Cross-posted on Law Library Blog.
Our friend — and technologist, author, public domain advocate, currently known for his foundation public.resource.org and as a leader in the Law.gov effort to bring online all primary legal source materials (cases, constitutions, ordinances, regulations, rules, statutes) for open public access — Carl Malamud is calling for help to debug the new Law.gov open source NILM (National Inventory of Legal Materials) Legal Bug Tracker tool:
From our great friend Carl Malamud:
Public.Resource.Org is pleased to announce the Law.Gov Report contest. A series of 15 workshops were conducted that resulted in a strong consensus on 10 core principles. Those workshops also produced a huge amount of material to work with including presentations by many of the leading lights in the field.
We’ve put a great deal of thought into how to do the report on this process that has been requested by members of Congress, the Courts, and the Administration and have concluded that we should take a page from the playbook of the founding fathers, which is to get a consensus on some high-level concepts (in their case the Constitution, in our case the Law.Gov principles) and then allow many people to all explain what those concepts mean (in their case, The Federalist Papers, in our case this contest being announced today).
The Law.Gov Report is a contest. We will accept submissions as a written essay or as a video essay. The topic is really quite simple: What Does Law.Gov mean? You can write about one of the principles, or all of the principles, or any other take on the topic.
For the video essays, there is a tremendous amount of high-resolution footage available you can draw with talks by luminaries such as Vint Cerf, Larry Lessig, John Podesta, and many others. We have released final mixes of the first 27 talks and the remaining high-res footage will be available by mid-November.
If you submit an essay, please keep a couple of points in mind. First, you must attach a liberal license to your work or we will not accept it. That means at a minimum a Creative Commons license that allows derivative works with attribution, and we’d prefer if you simply used CC-Zero or Public Domain. You must also submit your work in a form that we can use for republication. In the case of a written essay, you can submit in PDF, but we’d also like revisable form text such as HTML or a word processing format. For your video, this needs to be high-resolution (you should shoot for at least NTSC size and at least several megabits per second on the encoding) and a relatively open codec (H.264/MP4, MP2, WebM).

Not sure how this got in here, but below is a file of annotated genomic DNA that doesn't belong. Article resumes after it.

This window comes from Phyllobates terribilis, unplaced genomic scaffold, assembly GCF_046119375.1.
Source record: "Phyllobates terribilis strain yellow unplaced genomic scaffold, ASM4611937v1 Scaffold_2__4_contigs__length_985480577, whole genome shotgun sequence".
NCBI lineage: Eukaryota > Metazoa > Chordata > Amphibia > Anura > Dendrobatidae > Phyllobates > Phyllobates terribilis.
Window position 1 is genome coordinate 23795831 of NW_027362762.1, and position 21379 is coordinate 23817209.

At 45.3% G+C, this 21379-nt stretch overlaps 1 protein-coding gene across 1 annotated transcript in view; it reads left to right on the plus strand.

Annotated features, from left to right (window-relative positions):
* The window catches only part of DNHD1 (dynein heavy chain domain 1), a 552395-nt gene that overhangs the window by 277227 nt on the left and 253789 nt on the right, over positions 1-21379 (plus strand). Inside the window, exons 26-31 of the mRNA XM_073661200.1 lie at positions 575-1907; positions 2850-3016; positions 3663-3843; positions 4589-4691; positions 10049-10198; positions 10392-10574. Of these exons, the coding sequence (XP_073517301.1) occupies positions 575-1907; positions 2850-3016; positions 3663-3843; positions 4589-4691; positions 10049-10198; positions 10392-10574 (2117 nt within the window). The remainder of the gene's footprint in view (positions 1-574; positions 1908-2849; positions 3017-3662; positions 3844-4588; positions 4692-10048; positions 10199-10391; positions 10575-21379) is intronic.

The winning written essay will receive a prize of $5,000. The winning video essay will also receive a prize of $5,000. Submissions are due before Memorial Day (May 31). Winners will be announced the day after Labor Day at a prize ceremony in Washington, D.C.
The Memorial Day deadline was set so that students can consider making this a class project. We hope that professors in law schools, i-schools, journalism schools, and any other discipline will let their students know about this contest and offer them credit in their classes for preparing a submission.
Public.Resource.Org has put $10,000 into the Law.Gov Report Prize Fund. If others wish to contribute prizes such as books, conference tickets, lunch with a justice, or other items of educational value, please contact us.
Here are a few resources for you to work with:
Law.Gov is one of the winners. As the Google posting states:
Public.Resource.Org is a non-profit organization focused on enabling online access to public government documents in the United States. We are providing $2 million to Public.Resource.Org to support the Law.Gov initiative, which aims to make all primary legal materials in the United States available to all.